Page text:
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) --

Fifth Third Bancorp


was the winner on Tuesday among the largest U.S. banks, with shares rising over 1% to close at $17.03.

The broad indices all closed higher after yet another economic report showed a strengthening real estate recovery in the U.S. S&P Dow Jones Indices said Tuesday that the 10-city S&P/Case-Schiller Home Price index for February was up 8.6% from a year earlier, while the 20-city index was up 9.3% year over year. The 10- and 20-city indices showed respective increases in February from January of 0.4% and 0.3%.

"The 10- and 20-City Composites recorded their highest annual growth rates since May 2006," according to David M. Blitzer, chairman of the Index Committee at S&P Dow Jones Indices. Blitzer said in a press release that "Phoenix, San Francisco, Las Vegas and Atlanta were the four cities with the highest year-over-year price increases."

Considering that Arizona, California, Nevada and Georgia were all grossly affected by the bursting of the real estate bubble in 2008, the data underscores just how dramatically home prices are recovering.

Also See: Foreclosure Inventory Down 23% in March >>

In a note to clients following the release of the S&P Case-Schiller data, Rafferty Capital analyst Richard Bove tied the rising home prices to bank stock valuations.

"The banks have marked down their holdings

of repossessed real estate to levels that reflected housing prices at the bottom," Bove wrote, adding that "the banks are not allowed to mark to market these holdings as they do certain of their securities holdings or their fair valued debt."

This means that book value per share is understated for many banks.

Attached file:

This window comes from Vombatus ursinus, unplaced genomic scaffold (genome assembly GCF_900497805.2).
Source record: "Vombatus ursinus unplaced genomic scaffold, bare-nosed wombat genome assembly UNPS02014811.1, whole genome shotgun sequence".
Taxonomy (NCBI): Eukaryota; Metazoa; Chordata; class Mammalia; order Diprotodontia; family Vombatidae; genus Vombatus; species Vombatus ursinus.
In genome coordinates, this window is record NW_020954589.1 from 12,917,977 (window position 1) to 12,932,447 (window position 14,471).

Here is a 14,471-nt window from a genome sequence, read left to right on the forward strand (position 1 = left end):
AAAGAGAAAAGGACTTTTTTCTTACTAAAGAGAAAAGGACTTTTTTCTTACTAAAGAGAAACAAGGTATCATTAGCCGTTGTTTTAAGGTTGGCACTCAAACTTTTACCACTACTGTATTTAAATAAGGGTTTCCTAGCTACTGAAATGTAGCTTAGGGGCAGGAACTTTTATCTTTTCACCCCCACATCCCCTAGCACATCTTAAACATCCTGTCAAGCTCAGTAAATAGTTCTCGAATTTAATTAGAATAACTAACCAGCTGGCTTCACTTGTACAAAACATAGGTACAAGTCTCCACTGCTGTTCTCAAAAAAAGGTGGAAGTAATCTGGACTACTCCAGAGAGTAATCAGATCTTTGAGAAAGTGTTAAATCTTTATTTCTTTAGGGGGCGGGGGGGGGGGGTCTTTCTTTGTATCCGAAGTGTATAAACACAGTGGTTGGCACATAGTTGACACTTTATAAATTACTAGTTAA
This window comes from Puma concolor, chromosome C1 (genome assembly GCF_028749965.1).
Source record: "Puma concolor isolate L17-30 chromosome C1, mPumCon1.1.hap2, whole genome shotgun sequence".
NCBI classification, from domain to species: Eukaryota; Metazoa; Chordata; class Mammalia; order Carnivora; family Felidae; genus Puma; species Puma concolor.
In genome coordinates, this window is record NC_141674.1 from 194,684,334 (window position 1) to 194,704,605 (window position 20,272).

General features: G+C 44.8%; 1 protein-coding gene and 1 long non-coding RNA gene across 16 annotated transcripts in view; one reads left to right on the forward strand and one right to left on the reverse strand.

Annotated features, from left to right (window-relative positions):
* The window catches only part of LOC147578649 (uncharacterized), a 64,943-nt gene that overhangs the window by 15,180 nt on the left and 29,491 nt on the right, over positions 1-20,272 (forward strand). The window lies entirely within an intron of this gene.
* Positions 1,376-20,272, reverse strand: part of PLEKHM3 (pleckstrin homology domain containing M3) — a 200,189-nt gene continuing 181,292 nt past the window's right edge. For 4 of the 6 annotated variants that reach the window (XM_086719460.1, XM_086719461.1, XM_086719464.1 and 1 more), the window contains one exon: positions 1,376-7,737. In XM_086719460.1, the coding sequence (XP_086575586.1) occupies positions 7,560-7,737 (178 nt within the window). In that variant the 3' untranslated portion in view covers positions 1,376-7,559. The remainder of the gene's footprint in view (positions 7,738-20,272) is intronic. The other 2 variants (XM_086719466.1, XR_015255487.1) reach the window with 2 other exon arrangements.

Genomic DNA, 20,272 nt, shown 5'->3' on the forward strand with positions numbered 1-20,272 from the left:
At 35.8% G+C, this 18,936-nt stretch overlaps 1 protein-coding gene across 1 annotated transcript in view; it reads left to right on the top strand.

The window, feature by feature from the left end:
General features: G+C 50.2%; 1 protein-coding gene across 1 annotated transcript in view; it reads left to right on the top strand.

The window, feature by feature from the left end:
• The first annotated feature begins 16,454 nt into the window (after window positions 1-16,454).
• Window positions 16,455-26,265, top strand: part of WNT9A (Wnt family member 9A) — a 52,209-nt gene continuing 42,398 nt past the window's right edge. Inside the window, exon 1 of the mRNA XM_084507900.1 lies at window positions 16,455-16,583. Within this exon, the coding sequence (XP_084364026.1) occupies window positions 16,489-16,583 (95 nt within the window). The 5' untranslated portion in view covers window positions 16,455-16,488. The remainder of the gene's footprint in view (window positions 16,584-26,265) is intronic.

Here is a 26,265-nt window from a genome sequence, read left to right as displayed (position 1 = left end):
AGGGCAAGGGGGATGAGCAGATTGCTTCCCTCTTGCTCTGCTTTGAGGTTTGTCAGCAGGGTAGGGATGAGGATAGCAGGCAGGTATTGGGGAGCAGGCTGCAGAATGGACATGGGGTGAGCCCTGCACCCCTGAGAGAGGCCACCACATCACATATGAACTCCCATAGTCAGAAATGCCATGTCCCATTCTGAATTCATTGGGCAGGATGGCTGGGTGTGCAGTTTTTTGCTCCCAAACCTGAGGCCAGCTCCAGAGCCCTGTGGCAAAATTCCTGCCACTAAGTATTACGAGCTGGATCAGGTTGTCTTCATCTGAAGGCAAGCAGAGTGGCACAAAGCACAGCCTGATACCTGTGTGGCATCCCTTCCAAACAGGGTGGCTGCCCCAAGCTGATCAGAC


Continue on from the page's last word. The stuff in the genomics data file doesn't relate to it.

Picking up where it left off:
Because construction lending is very difficult in the current regulatory climate and "the regulators also frown upon lending to low income households," Bove wrote that "the demand for the residential real estate assets being held by banks is growing. The foreclosed property division (OREO) is now a profit center."

According to Bove, the big regional banks and money center banks with OREO representing the largest percentage of common equity include Fifth Third Bancorp, at 1.92%;

Wells Fargo


, at 1.59%;

PNC Financial Services Group


, at 1.40%; and



, at 1.13%.


KBW Bank Index


was up slightly to close at 56.87, with all but seven of the 24 index components ending with gains.

Also see: Three Top Picks Among Regional Banks >>

Fifth Third

Shares of Fifth Third Bancorp of Cincinnati have returned 13% this year, following a 23% return in 2012. The shares trade for 1.4 times tangible book value, according to Thomson Reuters Bank Insight, and for 9.8 times the consensus 2014 earnings estimate of $1.73. The consensus 2013 EPS estimate is $1.71.

Based on a quarterly payout of 11 cents, the shares have a dividend yield of 2.58%.

Fifth Third on April 18 reported first-quarter net income attributable to common shareholders of $413 million, or 46 cents a share, compared with $390 million, or 43 cents a share, in the fourth quarter, and $421 million, or 45 cents a share, in the first quarter of 2012.

The first-quarter results included a benefit of roughly $22 million, or 2 cents a share after taxes, on the valuation of the company's warrant holds in



, Fifth Third's former payment processing subsidiary, which was spun off in 2009.

The results for the first quarter of 2012 had been boosted by positive adjustments of roughly $90 million, or 10 cents a share, on Vantiv shares and warrants.

Excluding the special items, Fifth Third said its first-quarter earnings came to 44 cents a share, increasing 22% from the first quarter of 2012.

Please see


earnings coverage

for a discussion on Fifth Third's financial results, which included very strong commercial loan growth.

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Interested in more on Fifth Third Bancorp? See TheStreet Ratings' report card for this stock.

-- Written by Philip van Doorn in Jupiter, Fla.

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Philip W. van Doorn is a member of TheStreet's banking and finance team, commenting on industry and regulatory trends. He previously served as the senior analyst for Ratings, responsible for assigning financial strength ratings to banks and savings and loan institutions. Mr. van Doorn previously served as a loan operations officer at Riverside National Bank in Fort Pierce, Fla., and as a credit analyst at the Federal Home Loan Bank of New York, where he monitored banks in New York, New Jersey and Puerto Rico. Mr. van Doorn has additional experience in the mutual fund and computer software industries. He holds a bachelor of science in business administration from Long Island University.